Stunning and breathtaking visual imagery of women from around the world using water for drinking, cleaning, cooking, growing, working, praying, and living. This striking video was produced by the International Water Management Institute (IWMI) for International Women’s Day on March 8th. The video is posted on their new Gender Topics page.
This is the second interview for the series Visions of Water, Visions of Life. Today’s interview is with Gibson Munanga. He is the director of an organization called Environmental Community Assistance Group (ECAG) working on water and land issues in rural Kenya. And, let me tell you, Gibson is one busy director. He works as a teacher at a school for the deaf. Somehow he still manages to find time to dream-up ideas, organize work parties, and implement a variety of projects to ensure water and land sustainability in his village.
Above Photo: Gibson and students at Kakamega School for the Deaf.
Your organization originally started growing tree seedlings and working on land restoration projects. Can you please tell us why you decided to direct your focus towards water issues?
Our organization began and is still growing tree seedlings and working on land restoration projects. In the course of undertaking these, we encountered enormous challenges to finding water for irrigating the tree seedlings in preparation for planting during the rainy season. Water problems are a chronic issue here in the dry and rainy seasons. We have not shifted our focus, but we had to approach them [water and land restoration issues] at the same time because they go hand-in-hand. We left water problems to be addressed by ENVIRONMENTAL COMMUNITY ASSISTANCE GROUP. The tree nursery and land restoration projects are handled by our co-organization called WESTERN TREE NURSERY, SEED COLLECTION, STORAGE AND VENDING GROUP.
What is the water situation in your village? What is the water situation in Kenya?
The water situation in our village is bad. People have to walk long distances in search of water. This mainly affects women and children (especially their standard of education and quality of life). The overall water situation in Kenya is worse. In Turkana, Pokot, Ukambani and other northeastern parts of Kenya near the border with Somalia, the search for water may take a whole day. It takes over a year for these places to receive rains, which may last only a week or luckily a month. This type of rainfall pattern can not support crop growth or open-water systems. It is rocky and expensive to drill for water in these areas. The water is very deep.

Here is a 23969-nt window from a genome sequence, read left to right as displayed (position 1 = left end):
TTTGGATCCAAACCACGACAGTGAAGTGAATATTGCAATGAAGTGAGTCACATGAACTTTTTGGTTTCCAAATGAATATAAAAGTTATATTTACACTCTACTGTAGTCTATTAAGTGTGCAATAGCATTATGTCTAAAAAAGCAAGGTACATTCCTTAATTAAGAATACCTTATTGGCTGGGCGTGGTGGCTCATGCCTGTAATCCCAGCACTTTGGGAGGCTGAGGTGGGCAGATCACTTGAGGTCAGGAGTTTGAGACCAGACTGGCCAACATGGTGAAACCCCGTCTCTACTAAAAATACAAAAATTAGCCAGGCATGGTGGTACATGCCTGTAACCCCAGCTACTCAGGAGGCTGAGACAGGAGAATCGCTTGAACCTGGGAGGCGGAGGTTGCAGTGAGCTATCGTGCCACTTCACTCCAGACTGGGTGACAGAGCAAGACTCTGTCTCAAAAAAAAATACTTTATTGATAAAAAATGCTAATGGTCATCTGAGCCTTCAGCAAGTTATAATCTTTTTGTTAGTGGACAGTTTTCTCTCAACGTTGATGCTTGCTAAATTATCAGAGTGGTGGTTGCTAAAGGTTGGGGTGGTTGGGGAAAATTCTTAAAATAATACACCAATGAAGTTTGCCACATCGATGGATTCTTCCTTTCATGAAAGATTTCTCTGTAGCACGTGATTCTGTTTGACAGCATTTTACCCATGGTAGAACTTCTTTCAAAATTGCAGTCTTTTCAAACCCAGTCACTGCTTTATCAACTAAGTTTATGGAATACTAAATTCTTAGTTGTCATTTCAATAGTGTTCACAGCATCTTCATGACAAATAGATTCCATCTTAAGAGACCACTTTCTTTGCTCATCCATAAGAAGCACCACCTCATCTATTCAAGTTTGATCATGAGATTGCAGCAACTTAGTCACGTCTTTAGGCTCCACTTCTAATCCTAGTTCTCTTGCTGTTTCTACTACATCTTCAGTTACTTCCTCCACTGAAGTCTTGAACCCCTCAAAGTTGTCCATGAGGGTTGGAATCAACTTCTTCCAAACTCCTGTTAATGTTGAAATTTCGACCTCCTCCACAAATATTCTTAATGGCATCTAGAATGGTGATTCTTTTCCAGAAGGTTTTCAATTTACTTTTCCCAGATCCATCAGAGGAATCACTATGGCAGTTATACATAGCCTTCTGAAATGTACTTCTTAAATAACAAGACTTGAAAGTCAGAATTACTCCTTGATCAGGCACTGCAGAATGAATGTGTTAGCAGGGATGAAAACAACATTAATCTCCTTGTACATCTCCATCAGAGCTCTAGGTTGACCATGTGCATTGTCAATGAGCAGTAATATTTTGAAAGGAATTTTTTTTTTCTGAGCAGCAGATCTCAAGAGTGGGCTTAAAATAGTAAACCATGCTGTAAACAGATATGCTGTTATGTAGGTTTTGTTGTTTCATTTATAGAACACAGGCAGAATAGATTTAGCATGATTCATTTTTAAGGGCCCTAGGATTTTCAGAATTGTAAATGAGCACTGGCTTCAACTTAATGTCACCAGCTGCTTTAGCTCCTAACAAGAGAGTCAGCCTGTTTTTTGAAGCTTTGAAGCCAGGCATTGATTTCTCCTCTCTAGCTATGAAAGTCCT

What do you believe is the solution to improve the water situation in your village?
The solution to improve the water situation in our village is to strategically situate boreholes in central places where water can be used easily by families. In addition, many trees were destroyed in most water catchments over twenty years ago. Water-catchment friendly trees should be planted in those areas because many small streams and rivers have dried up. The range of climate and rainfall in our village allows for rainwater harvesting. Provision of water-harvesting tanks would help to solve water problems here. Provision of water lorry tankers [see picture below] would help provide water to people during extreme water shortage events for a small fee.